GoPro managed to fuse together what they couldn’t with the Fusion - a 360 camera without 360 complications of a 360 camera.  How easy is it to use? How is it any better than the other 360 cameras? Can we finish this review without saying 360?


Surprisingly compact and a lot more fun to use, the GoPro Max is maximising what an action camera can be capable of and that’s mostly thanks to its in-device stitching and excellent companion GoPro app. It makes a wild difference for all the wild action you’ll capture, even if it’s treading the risky pothole-laden roads of Mumbai.

GoPro Max: Body

Hello Fusion, my old friend, I was thinking why your name changed again. Ok Adele, we know this has GoPro’s Shotgun-level performance microphone built-in, but let's focus on the other sides - all 360 of them.

This time the size of GoPro’s 360 action camera has a cleaner design over its predecessor but it’s still larger than the Insta360s or the Ricoh Theta, which is the size of a toothpaste tube. It also has foldable fingers like GoPro Hero8 Black, which makes mounting a lot easier now.

It’s a lot easier to check your frame because it comes with a display and neat software wizardry that we’ll come to in a bit. Aside from lens covers, you get a pouch and lens cap for keeping your lens safe in and out of water. In typical GoPro fashion, the full body is cladded in rubberised finish and it’s just a meatier device to hold.

GoPro Max: Is it for you?

First things first, do you really need a 360 action camera in your life? Will this be catching dust every time someone tries to push you into an office chair rather than off an airplane? We like to think that the GoPro Max is an action camera for people who know their use over and above its general appeal as a 360 camera.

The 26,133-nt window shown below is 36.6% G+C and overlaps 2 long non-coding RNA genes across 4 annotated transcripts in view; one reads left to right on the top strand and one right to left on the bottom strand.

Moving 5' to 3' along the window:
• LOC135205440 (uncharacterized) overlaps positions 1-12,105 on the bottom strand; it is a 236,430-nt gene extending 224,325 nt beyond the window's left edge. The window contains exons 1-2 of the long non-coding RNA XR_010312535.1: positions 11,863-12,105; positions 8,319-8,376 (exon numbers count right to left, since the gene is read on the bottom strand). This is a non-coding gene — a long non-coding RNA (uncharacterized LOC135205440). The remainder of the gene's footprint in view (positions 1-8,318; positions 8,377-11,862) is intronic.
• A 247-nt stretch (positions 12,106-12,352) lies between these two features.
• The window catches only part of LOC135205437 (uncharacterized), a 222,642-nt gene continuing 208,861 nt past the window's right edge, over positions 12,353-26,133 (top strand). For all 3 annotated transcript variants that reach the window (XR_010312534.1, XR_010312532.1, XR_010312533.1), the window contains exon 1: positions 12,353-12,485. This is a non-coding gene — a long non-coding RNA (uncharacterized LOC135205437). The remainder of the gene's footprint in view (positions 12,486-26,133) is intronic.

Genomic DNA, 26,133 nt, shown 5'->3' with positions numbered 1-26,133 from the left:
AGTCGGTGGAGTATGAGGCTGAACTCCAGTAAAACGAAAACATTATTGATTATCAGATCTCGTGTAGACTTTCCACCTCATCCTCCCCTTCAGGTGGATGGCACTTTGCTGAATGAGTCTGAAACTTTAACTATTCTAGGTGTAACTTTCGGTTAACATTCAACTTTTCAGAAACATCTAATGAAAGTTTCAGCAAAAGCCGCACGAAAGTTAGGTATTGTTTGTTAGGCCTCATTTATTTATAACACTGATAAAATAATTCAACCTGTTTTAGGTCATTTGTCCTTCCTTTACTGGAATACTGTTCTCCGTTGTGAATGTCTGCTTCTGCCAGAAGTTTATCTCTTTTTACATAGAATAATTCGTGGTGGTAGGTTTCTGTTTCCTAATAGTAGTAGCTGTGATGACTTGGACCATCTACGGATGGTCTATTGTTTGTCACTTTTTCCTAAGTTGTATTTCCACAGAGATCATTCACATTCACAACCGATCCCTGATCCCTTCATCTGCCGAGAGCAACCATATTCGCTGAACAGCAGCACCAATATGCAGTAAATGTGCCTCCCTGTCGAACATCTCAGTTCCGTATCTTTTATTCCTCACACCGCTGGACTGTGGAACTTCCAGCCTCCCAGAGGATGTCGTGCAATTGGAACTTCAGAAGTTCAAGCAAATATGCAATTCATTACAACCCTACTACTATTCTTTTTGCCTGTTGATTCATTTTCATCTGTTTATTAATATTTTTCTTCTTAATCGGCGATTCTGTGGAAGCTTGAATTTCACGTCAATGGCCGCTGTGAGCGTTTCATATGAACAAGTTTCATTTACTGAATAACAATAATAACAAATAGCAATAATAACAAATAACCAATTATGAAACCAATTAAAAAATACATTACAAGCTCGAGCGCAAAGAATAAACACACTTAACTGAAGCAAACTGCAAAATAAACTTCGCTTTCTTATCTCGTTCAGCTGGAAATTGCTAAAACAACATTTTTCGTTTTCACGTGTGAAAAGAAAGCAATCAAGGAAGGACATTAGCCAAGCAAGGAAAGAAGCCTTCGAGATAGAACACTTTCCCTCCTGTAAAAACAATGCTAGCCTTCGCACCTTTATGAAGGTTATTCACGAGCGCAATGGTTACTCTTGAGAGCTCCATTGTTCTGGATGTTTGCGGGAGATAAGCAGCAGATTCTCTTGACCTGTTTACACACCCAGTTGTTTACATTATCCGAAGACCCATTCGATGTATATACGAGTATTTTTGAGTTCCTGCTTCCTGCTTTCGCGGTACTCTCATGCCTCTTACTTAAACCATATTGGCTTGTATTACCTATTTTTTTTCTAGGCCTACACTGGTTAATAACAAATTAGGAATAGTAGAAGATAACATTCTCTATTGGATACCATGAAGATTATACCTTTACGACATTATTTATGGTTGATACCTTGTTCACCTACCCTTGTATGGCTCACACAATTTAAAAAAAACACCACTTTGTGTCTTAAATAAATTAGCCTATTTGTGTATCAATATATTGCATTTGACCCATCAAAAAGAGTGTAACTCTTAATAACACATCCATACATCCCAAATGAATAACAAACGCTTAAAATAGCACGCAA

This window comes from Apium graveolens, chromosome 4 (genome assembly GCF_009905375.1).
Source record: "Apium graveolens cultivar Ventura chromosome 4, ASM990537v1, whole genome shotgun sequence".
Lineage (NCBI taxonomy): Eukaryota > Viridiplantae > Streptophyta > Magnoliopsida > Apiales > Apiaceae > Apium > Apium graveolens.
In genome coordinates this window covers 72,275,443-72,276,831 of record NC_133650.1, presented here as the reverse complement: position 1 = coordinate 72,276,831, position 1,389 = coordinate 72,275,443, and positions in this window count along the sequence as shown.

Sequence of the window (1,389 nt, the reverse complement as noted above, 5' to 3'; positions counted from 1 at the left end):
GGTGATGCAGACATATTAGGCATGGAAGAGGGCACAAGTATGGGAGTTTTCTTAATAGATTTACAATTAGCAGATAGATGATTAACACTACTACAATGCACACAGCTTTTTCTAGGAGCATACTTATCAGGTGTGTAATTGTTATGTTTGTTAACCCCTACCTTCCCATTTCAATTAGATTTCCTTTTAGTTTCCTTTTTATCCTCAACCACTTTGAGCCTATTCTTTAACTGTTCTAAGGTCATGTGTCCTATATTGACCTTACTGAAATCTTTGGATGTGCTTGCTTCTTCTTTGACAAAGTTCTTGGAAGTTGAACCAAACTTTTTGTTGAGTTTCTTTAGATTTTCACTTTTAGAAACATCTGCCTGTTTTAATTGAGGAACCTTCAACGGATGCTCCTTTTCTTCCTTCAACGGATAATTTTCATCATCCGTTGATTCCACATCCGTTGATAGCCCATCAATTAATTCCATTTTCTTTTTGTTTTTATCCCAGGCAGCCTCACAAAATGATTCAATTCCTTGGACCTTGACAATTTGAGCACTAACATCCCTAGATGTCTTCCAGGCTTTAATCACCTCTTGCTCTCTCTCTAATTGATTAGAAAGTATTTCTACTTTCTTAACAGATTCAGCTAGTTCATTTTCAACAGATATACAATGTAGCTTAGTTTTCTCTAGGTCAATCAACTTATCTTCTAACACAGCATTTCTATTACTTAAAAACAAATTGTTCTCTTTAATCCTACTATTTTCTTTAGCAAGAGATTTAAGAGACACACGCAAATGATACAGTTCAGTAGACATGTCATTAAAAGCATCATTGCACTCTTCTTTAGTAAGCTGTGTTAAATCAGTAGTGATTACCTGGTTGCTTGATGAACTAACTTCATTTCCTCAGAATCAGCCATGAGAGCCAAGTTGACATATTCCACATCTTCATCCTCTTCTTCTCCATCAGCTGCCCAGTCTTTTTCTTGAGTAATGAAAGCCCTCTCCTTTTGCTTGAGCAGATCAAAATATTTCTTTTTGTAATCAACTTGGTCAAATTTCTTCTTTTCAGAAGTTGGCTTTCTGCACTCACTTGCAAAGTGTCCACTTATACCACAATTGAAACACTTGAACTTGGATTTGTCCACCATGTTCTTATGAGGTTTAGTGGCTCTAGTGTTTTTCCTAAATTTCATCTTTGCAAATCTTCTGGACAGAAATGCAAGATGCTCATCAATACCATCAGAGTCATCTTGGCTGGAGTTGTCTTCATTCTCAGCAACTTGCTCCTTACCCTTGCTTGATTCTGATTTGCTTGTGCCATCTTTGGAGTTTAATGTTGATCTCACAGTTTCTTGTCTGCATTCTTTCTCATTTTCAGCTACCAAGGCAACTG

It’s easy to get swayed into the Max’s abilities because it drops at a cool ₹47,000, which is astonishingly cheaper than the Fusion and ₹10,500 more than the GoPro Hero8 Black. So when GoPro yelled ‘It works like a singular Hero camera too’, we chimed AYY! Presumably thinking that the Max is just two Hero8 Blacks slapped together, but oh, how far from the truth that actually is.

It’s true that the GoPro Max can serve three different purposes. One as a full-fledged 360 action camera, another as a standard Hero camera (in Hero mode) and lastly as a vlogger’s respite with a bright and visible screen to frame and six microphones to capture the social babble at the utmost fidelity capable. Does it do all three as advertised? Very capably in its own 360 focused way.

GoPro Max: Features

This is the widest a GoPro camera has ever been and even the Hero8 Black can’t match the frame that a single lens from this 360 camera can capture. It allows for neat photography stuff like PowerPano (a 270° panorama shot at the push of a button) and MaxSV (basically the widest field of view at 149° in Hero mode).

The 16.6MP camera is only waterproof up to 5m, so you can capture reef sharks but not shipwrecks.

It takes full advantage of its 360 nature, cramming six microphones for spherical audio and even placing a dedicated microphone next to the screen, which, according to GoPro, understands your vlogging jabber and focuses on speech.